Recently twenty-five years young, Goose Island got its start as a Chicago brewpub in 1988. By 1995, demand for Goose Island’s beers justified the building of a larger brewery and bottling plant. As a result of a series of deals to secure wider distribution, Goose Island has since fallen into the hands of larger interests, with Anheuser-Busch InBev now controlling fifty-eight percent of the company. (I’ll refrain from addressing the tortured “craft versus crafty” debate for now, but if you’d like to get a sense of what all the brouhaha is about, see Beervana’s informative article.) In a press release marking the occasion of the agreement, Goose Island founder and president, John Hall, assured his devoted fans that “the new structure will preserve the qualities that make Goose Island’s beers unique, strictly maintain our recipes and brewing processes” (sic). Thanks to these agreements, Goose Island’s beers now enjoy wide availability. If these beers haven’t already arrived on the shelves of your bottle shop, chances are that you, too, might soon be able to start building up a reserve of beers like Sofie, Matilda, Pepe Nero, and Père Jacques.

As for those three farmhouse ales that have been patiently awaiting our attention? Fermented with wild yeast, Sofie is a blended beer comprised of eighty percent Belgian-style ale and twenty percent Belgian-style ale aged in wine barrels with orange peel. Goose Island bills Sofie as “an intriguing choice for Champagne drinkers and beer drinkers who are fond of Belgian Saisons,” and there’s not much my friends and I could find to quarrel with in this description.

All three vintages were similar in appearance – golden honey – but beyond that, we were drinking three very different beers. The 2013 was the most vinous of the three, with peppery Sauvignon Blanc-like aromas of gooseberry and cedar shrub that one of my friends referred to less charitably as cat piss. IMG_9765All of us were in agreement that the beer was much more palatable than what the aromas might have suggested to some of us – a silky and effervescent ensemble of bready malt accented by a touch of Brettanomyces underneath a fruitiness suggestive of white grapes: elegance right through the clean-grained orange-malt finish.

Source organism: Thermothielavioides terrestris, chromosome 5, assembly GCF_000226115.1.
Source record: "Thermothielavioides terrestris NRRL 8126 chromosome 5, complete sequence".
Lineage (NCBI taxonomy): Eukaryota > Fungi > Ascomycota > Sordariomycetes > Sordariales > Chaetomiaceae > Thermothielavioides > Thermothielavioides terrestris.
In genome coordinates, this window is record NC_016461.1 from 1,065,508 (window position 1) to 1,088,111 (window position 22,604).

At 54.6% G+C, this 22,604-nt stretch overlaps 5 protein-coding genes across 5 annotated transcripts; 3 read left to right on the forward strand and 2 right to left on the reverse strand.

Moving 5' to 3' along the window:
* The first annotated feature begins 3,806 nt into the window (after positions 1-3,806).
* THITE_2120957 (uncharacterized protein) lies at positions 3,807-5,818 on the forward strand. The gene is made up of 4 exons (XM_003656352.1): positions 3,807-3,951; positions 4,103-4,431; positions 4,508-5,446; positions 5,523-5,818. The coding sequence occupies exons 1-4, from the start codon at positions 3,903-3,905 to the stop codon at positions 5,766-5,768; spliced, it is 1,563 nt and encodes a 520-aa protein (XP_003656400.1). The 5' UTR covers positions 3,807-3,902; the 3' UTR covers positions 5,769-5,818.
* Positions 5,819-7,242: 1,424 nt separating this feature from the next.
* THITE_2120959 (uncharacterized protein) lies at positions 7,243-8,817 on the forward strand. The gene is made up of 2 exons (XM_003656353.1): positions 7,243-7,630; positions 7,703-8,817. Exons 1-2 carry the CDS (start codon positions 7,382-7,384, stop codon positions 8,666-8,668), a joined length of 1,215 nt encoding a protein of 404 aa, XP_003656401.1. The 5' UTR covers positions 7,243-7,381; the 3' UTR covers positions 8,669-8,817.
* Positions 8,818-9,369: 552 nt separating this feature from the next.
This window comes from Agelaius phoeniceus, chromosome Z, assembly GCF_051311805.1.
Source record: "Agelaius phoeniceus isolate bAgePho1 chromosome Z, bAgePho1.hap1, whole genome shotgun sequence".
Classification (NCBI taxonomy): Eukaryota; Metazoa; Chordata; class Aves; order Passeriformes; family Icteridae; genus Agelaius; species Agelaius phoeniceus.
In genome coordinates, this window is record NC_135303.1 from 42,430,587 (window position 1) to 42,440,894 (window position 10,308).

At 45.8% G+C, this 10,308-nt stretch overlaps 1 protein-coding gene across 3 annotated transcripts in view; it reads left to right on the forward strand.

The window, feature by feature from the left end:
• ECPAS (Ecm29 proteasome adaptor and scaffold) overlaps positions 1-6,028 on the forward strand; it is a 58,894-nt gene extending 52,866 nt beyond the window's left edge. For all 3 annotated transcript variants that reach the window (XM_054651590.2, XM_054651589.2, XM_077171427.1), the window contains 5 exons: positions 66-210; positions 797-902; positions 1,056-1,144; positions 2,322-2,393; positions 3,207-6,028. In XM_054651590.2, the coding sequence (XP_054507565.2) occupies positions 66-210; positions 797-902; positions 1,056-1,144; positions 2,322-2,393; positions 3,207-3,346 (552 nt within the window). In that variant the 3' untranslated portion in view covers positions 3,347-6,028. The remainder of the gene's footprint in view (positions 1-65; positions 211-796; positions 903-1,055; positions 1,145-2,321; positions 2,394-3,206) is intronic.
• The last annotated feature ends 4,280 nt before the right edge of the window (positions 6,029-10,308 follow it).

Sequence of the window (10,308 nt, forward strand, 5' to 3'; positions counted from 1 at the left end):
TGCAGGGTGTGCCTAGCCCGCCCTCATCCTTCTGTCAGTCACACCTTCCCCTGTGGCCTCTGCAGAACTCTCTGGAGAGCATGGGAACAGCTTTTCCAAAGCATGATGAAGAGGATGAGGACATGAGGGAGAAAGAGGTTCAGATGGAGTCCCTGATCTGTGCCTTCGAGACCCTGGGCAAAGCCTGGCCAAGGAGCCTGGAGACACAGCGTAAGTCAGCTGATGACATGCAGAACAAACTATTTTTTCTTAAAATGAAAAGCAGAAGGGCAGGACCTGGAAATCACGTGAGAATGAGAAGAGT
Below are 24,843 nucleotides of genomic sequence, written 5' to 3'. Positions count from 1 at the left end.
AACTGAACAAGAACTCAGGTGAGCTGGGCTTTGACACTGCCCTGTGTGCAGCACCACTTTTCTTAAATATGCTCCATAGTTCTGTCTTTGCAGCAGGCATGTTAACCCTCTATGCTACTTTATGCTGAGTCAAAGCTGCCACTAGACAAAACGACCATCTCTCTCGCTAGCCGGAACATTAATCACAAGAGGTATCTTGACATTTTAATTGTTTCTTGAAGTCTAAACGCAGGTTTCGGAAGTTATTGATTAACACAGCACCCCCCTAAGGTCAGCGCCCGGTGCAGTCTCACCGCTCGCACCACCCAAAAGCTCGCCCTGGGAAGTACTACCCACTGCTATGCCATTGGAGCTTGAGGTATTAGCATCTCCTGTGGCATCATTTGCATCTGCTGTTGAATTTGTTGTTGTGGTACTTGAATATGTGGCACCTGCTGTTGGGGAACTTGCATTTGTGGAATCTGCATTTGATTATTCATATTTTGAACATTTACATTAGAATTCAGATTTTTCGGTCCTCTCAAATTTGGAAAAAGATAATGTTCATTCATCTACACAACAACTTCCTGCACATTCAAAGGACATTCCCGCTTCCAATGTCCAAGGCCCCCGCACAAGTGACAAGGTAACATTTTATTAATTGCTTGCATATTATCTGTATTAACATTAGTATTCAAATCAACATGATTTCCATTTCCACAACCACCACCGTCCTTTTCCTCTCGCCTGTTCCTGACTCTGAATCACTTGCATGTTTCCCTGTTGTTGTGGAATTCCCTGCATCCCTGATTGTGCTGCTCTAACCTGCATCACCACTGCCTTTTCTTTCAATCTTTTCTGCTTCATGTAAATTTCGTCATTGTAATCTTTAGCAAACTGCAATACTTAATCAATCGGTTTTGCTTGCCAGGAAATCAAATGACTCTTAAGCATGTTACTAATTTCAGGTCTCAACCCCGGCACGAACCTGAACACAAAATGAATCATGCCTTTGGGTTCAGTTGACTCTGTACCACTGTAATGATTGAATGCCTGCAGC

The 2012 edition is probably the clearest expression of this farmhouse ale’s nod in the direction of Champagne. Wheat and clean Pils malt aromas combine with a yeastiness both bread-like and peppery, and a trace of green tea opens onto Brett-infused apple cider. As with the 2013, this beer is a paragon of balance: malt richness rounds out the lime-like acidity; pear-inflected apple cider and musky white grape notes pay their compliments; and all of this makes an admirable match for the piquant effervescence.

With the extra year of age on the 2011, the wild yeast and barrel-aging notes become even more pronounced. The beer exudes relatively strong notes of “bandaid” Brettanomyces together with cinnamon, mellow green apples, a peppery yeastiness, and a delicate floral perfume. “Nice and mellow,” was our consensus. We also agreed that of the three beers, this one does better on the warmer side of cellar temperature. In comparison to the effervescence of the other two vintages, this ale is less prickly but also more dry and sour. The wild yeast aromatics hear their echo on the palate (albeit with a slightly bitter-herbal tone) along with some green apple tartness. A pleasant citrusy levity cheers the finish.

Goose Island claims that Sofie will develop for up to five years, and well it might. Of the three successive vintages we tasted, moderate aging flatters the beer. While the 2011 exhibited a more pronounced spice, wood, and Brettanomyces character, it had developed a tart dryness that led us to question whether more of this would be a good thing.

So drink up, but not too quickly.

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Images:

Sofie: www.gooseisland.com

Whitehaven Sauvignon Blanc: F. D. Hofer

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©2014 F.D. Hofer and A Tempest in a Tankard. All Rights Reserved.